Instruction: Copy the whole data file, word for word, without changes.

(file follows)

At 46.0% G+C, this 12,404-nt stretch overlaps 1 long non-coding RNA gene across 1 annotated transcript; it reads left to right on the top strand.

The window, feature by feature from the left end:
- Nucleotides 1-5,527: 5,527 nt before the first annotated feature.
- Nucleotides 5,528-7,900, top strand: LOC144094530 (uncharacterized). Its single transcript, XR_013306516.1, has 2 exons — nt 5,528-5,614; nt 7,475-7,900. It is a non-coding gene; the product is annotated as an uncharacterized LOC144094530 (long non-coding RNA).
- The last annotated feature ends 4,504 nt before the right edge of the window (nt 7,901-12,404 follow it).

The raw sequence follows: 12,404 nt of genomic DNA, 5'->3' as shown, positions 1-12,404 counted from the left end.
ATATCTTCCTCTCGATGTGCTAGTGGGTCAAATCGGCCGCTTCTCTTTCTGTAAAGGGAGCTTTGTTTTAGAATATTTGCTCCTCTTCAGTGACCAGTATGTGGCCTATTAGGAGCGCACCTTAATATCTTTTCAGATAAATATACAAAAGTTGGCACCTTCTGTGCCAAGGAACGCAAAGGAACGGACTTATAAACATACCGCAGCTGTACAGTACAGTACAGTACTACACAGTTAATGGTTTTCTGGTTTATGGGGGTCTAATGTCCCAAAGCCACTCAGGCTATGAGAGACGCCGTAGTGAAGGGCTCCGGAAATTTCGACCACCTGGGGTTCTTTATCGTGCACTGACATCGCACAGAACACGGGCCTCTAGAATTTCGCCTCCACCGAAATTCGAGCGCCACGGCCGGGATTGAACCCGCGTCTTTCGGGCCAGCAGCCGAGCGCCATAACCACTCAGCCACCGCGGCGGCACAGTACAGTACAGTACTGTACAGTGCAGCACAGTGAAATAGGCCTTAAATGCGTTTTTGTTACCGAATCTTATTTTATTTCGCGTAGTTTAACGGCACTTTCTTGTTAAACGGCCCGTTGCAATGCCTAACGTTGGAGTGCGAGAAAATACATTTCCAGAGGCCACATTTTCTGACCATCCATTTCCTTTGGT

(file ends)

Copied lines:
At 46.0% G+C, this 12,404-nt stretch overlaps 1 long non-coding RNA gene across 1 annotated transcript; it reads left to right on the top strand.

The window, feature by feature from the left end:
- Nucleotides 1-5,527: 5,527 nt before the first annotated feature.
- Nucleotides 5,528-7,900, top strand: LOC144094530 (uncharacterized). Its single transcript, XR_013306516.1, has 2 exons — nt 5,528-5,614; nt 7,475-7,900. It is a non-coding gene; the product is annotated as an uncharacterized LOC144094530 (long non-coding RNA).
- The last annotated feature ends 4,504 nt before the right edge of the window (nt 7,901-12,404 follow it).

The raw sequence follows: 12,404 nt of genomic DNA, 5'->3' as shown, positions 1-12,404 counted from the left end.
ATATCTTCCTCTCGATGTGCTAGTGGGTCAAATCGGCCGCTTCTCTTTCTGTAAAGGGAGCTTTGTTTTAGAATATTTGCTCCTCTTCAGTGACCAGTATGTGGCCTATTAGGAGCGCACCTTAATATCTTTTCAGATAAATATACAAAAGTTGGCACCTTCTGTGCCAAGGAACGCAAAGGAACGGACTTATAAACATACCGCAGCTGTACAGTACAGTACAGTACTACACAGTTAATGGTTTTCTGGTTTATGGGGGTCTAATGTCCCAAAGCCACTCAGGCTATGAGAGACGCCGTAGTGAAGGGCTCCGGAAATTTCGACCACCTGGGGTTCTTTATCGTGCACTGACATCGCACAGAACACGGGCCTCTAGAATTTCGCCTCCACCGAAATTCGAGCGCCACGGCCGGGATTGAACCCGCGTCTTTCGGGCCAGCAGCCGAGCGCCATAACCACTCAGCCACCGCGGCGGCACAGTACAGTACAGTACTGTACAGTGCAGCACAGTGAAATAGGCCTTAAATGCGTTTTTGTTACCGAATCTTATTTTATTTCGCGTAGTTTAACGGCACTTTCTTGTTAAACGGCCCGTTGCAATGCCTAACGTTGGAGTGCGAGAAAATACATTTCCAGAGGCCACATTTTCTGACCATCCATTTCCTTTGGT